Team will build a solar-powered house that will have a permanent home in Buffalo
University at Buffalo students and professors will build a 1,400-square-foot solar-powered home as finalists in the U.S. Department of Energy's elite Solar Decathlon competition.
Playfully called the "GRoW House," the UB project is designed to appeal to Buffalo's urban gardening contingent. The dwelling will have space where residents can garden, relax or work (GRoW). Features include a generous greenhouse and kitchen for growing, processing, cooking and storing food.
The Solar Decathlon is a national, two-year contest that challenges collegiate teams to design, construct and operate cost-effective solar dwellings.
The Department of Energy announced Thursday afternoon UB was one of 20 schools selected to participate.
In the decathlon, which will take place in Irvine in 2015, each entry will be evaluated in 10 contests, ranging from architecture and engineering to home appliance performance. Each decathlon draws tens of thousands of visitors from across the country.
The GRoW House will be built in Western New York, shipped to Irvine, Calif., for judging, then returned to Buffalo. Possible permanent locations for the home include the city's fruit belt, west side or waterfront neighborhoods.
Ultimately, organizers hope the GRoW House will become a community resource, open for tours that educate and inspire schoolchildren and the public about the benefits of sustainable, low-energy design.
"There's an untapped potential in Buffalo to do interesting and provocative sustainable design," said Martha Bohm, UB assistant professor of architecture, who worked on two Solar Decathlon projects as a Cornell University faculty member before joining UB. "Sometimes, to get things moving, you need a project that captures people's imaginations - something people can experience firsthand."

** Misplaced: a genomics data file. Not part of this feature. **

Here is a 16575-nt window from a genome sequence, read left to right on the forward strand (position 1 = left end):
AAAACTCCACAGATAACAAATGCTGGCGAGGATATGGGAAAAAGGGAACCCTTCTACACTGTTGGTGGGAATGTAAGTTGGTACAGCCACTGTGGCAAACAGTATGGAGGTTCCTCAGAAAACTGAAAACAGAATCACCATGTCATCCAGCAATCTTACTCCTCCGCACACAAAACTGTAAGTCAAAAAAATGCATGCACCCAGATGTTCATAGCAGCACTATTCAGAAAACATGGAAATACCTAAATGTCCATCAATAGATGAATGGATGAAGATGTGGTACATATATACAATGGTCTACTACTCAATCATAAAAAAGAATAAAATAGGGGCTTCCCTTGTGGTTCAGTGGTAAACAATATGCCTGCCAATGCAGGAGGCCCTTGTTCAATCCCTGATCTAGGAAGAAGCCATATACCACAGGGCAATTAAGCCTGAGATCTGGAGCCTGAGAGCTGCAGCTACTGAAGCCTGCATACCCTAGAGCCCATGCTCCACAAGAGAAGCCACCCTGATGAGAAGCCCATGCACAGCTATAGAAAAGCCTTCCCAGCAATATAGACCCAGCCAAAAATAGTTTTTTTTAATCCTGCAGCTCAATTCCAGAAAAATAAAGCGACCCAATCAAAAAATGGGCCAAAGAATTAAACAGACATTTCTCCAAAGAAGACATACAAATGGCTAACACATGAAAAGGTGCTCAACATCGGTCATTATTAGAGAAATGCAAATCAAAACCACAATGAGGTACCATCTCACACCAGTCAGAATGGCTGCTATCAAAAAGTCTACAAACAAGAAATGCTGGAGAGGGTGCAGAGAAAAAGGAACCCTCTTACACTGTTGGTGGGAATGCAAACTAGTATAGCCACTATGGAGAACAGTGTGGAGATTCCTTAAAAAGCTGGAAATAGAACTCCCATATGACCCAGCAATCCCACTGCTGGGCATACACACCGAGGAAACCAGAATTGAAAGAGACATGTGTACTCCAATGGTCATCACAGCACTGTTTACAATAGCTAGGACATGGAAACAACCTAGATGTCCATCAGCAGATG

The GRoW House is being developed under the leadership of Bohm and clinical assistant professor of architecture Brad Wales, working with department chair Omar Khan.
Plans for the home - designed by UB students in studios and seminars - call for three main spaces:
•The Garden Box. This 649-square-foot greenhouse has ample room for the home gardener to grow vegetables in any weather. Sun will heat this space in colder months and generate electricity year-round via translucent solar panels integrated with the glass roof.
•The Relax Box. This small, super-insulated room includes bedroom and ad hoc office space opening onto a private patio area. It's perfect for Buffalo: snug in the winter, but with easy access to the outdoors - to fresh air and blue sky - in summer.
•The Work Box. Connected to the Garden Box, the Work Box is a substantial kitchen where home gardeners can wash, can and store food. This space shares key features with the Relax Box, such as thick walls and concrete floors, all of which will help moderate interior temperatures year-round. Rooftop solar panels and a system for catching and storing rain will provide energy and water.
The project is led by the School of Architecture and Planning, but students and faculty from across UB will form an integrated team. The School of Engineering and Applied Sciences will lend its expertise to design and construction, and the School of Management will develop marketing and communications strategies for promoting the GRoW House to the public.
So far, more than 40 students have taken architecture studios and seminars devoted to the Solar Decathlon. Many more are expected to contribute by the project's end.
Support from the business community has been pledged by Montante Solar, Watts Engineers and Architects, Buffalo Geothermal and the Buffalo Niagara Medical Campus, the UB team's primary partner. Materials and mentorship will come from corporate donors, and the U.S. Department of Energy will supply seed funding. The SUNY College of Environmental Science and Forestry will collaborate on the design of the house's site.
Team members calculate the GRoW House will generate electricity in excess of what residents need for regular activities. Despite Buffalo's long winters, the region actually does get enough sunlight to make solar an effective option for powering homes, project leaders say.
"I designed a passive solar house in East Aurora that works very well - not quite net zero, but the design cut heating costs by 75 percent," Wales said. "Fossil fuels are expensive, and their consumption generally degrades the environment."